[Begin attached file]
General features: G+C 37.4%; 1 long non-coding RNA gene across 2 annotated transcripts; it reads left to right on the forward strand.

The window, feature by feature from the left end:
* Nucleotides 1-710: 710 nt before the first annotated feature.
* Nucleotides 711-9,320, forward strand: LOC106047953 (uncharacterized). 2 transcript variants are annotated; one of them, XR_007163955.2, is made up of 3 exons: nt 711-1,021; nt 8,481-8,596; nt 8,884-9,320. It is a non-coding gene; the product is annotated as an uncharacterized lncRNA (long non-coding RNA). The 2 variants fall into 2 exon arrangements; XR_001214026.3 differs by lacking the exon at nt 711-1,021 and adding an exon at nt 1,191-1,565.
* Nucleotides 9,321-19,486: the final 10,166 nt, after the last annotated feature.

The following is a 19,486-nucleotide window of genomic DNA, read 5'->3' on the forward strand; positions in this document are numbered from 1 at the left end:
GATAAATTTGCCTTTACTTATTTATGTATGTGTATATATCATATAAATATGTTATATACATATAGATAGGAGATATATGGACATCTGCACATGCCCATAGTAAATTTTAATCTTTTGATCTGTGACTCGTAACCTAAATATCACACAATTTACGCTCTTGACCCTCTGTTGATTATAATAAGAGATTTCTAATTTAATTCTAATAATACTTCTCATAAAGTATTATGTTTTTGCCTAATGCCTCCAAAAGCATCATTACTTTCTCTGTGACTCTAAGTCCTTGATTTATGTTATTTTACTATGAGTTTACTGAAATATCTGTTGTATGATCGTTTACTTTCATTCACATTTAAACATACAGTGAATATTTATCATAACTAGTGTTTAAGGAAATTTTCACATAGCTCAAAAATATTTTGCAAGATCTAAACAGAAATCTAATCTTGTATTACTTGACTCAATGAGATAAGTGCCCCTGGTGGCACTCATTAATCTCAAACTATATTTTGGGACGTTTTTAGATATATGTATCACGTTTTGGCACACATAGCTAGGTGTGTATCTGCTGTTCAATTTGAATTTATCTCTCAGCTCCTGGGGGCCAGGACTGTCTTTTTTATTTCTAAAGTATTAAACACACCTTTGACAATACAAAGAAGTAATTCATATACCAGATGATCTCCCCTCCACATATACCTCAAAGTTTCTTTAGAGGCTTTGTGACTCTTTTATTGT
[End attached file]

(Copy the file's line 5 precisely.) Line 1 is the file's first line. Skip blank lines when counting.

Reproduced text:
* Nucleotides 9,321-19,486: the final 10,166 nt, after the last annotated feature.